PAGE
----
CBD strains can be consumed just as you would THC strains. You can smoke or vaporize CBD-rich flower, eat a CBD-infused edible, swallow a CBD oil capsule, apply a CBD lotion, or use a CBD tincture sublingually. Hemp products also contain CBD, though it is a less efficient source and lacks the beneficial chemical diversity of cannabis-derived CBD products (more on that here).
Keep in mind that CBD levels may vary from crop to crop—even from plant to plant. We also recommend checking with dispensaries about the specifics of their strains’ CBD levels. It’s always a good idea to purchase only lab-tested products that clearly state the CBD/THC levels so you know what kind of experience to expect.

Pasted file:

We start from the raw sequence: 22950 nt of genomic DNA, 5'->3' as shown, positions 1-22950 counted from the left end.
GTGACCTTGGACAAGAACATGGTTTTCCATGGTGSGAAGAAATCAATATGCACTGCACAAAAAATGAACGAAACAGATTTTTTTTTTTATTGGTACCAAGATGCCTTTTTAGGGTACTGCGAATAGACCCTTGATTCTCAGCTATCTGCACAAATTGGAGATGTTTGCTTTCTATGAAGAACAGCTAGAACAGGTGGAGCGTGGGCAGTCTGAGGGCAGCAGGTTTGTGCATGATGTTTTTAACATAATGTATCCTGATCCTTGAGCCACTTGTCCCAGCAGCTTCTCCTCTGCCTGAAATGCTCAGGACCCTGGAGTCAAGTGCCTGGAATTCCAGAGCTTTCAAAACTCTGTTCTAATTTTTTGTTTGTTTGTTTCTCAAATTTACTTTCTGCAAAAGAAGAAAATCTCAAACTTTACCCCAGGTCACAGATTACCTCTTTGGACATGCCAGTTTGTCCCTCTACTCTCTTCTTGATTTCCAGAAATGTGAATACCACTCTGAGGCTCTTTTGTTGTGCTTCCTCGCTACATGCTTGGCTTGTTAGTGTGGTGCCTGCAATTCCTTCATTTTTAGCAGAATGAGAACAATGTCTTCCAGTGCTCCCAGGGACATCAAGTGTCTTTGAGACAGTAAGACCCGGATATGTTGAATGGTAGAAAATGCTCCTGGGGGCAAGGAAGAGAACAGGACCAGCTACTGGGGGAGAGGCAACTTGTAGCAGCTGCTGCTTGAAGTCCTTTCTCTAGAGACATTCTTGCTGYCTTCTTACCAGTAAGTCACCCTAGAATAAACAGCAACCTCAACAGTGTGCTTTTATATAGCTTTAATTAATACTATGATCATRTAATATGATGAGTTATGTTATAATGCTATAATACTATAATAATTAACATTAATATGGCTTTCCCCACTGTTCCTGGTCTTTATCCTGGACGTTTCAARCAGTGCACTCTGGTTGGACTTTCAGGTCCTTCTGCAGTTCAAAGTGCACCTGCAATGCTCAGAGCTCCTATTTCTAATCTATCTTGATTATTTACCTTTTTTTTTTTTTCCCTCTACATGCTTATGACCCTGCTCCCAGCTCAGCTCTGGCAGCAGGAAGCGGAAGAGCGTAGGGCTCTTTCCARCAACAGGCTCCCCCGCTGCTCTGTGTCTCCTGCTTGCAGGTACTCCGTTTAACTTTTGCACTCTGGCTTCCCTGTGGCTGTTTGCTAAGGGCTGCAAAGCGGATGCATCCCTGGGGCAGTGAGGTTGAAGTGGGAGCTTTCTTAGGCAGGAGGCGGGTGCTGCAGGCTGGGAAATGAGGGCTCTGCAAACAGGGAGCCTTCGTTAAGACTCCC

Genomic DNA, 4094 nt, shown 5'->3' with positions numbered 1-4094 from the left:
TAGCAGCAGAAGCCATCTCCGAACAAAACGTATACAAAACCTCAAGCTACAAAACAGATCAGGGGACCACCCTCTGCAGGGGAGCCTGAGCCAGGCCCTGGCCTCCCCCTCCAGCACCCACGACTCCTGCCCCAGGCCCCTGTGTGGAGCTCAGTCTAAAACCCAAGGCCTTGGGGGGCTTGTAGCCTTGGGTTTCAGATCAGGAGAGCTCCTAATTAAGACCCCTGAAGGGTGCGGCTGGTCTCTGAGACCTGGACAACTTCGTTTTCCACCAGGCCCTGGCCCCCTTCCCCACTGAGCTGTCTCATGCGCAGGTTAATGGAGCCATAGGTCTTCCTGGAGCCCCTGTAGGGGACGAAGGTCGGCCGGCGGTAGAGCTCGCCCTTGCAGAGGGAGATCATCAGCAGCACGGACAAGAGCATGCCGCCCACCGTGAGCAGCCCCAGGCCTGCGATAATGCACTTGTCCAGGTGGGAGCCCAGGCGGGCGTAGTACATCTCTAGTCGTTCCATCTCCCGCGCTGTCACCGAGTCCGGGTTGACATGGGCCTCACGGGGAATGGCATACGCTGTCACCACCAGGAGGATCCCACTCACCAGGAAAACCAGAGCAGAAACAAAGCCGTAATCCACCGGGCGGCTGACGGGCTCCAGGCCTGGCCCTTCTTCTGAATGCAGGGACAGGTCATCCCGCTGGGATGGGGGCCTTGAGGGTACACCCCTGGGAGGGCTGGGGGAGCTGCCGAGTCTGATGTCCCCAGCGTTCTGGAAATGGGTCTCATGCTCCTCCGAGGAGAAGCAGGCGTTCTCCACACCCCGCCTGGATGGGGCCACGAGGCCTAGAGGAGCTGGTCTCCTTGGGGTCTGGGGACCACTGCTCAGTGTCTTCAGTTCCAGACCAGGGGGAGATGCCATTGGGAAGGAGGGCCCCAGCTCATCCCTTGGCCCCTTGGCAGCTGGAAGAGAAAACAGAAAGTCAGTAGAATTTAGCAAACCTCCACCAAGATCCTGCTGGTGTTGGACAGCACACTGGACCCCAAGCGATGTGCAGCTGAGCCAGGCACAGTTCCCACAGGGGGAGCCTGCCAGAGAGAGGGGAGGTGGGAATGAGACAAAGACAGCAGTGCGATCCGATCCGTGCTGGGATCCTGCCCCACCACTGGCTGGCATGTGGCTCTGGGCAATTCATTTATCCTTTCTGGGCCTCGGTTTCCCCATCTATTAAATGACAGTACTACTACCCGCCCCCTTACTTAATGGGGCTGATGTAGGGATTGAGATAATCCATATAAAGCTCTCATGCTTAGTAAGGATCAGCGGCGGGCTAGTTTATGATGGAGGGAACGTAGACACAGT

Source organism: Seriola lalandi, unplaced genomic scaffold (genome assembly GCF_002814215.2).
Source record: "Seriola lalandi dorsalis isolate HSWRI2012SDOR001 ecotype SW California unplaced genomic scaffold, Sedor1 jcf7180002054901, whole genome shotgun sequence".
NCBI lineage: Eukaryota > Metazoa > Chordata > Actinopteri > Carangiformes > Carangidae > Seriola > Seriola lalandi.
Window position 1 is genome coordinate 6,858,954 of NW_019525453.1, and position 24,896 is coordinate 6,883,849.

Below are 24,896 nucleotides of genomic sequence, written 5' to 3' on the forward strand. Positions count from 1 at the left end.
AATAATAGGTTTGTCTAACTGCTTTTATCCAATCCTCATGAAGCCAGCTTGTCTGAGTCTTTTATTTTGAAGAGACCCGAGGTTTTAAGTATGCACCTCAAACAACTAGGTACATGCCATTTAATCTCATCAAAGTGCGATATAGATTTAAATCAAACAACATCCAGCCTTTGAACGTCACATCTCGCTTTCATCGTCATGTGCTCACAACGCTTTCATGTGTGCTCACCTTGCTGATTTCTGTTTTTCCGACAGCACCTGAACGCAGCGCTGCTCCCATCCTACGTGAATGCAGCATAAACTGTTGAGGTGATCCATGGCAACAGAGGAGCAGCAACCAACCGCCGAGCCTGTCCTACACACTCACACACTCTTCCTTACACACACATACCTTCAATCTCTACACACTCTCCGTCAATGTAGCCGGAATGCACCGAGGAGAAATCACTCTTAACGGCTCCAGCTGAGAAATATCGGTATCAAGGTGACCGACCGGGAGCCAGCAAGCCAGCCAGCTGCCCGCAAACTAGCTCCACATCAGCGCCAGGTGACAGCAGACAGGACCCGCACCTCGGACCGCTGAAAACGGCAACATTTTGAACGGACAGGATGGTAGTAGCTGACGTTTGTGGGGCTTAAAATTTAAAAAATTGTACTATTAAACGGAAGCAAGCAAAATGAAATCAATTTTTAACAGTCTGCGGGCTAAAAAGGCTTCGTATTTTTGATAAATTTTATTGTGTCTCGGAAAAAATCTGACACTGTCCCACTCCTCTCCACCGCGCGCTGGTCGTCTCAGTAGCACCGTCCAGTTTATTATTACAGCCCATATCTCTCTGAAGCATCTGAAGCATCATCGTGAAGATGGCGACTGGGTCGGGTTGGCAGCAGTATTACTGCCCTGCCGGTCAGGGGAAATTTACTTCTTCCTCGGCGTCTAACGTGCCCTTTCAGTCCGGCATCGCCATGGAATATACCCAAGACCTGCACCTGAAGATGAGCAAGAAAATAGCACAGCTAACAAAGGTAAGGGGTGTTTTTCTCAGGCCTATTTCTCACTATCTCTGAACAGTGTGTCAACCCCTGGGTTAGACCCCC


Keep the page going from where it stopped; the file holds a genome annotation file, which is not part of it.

This post was originally published on July 3, 2018. It was most recently updated on April 1, 2020.
CBD and THC are both derived from cannabis plants, but they’re very different. Learn the difference between CBD and THC.
CBD vs. THC: What’s the Difference?
Steven Gans, MD is board-certified in psychiatry and is an active supervisor, teacher, and mentor at Massachusetts General Hospital.
Verywell / Alex Dos Diaz
Cannabis contains over 113 different chemical compounds known as cannabinoids. Cannabidiol (CBD) and delta-9-tetrahydrocannabinol (THC) are two types of chemical compounds derived from cannabis. In recent years, interest has grown in the potential health effects and benefits of cannabis. Much of this interest has centered on these two cannabinoids.
This interest is likely to continue to grow as cannabis and marijuana products become legal in more states. A number of different products have emerged that contain CBD, THC, or both that are designed to alleviate ailments such as stress, anxiety, and insomnia. In order to understand the side effects and potential benefits of these products, it is important to first understand the differences between CBD and THC.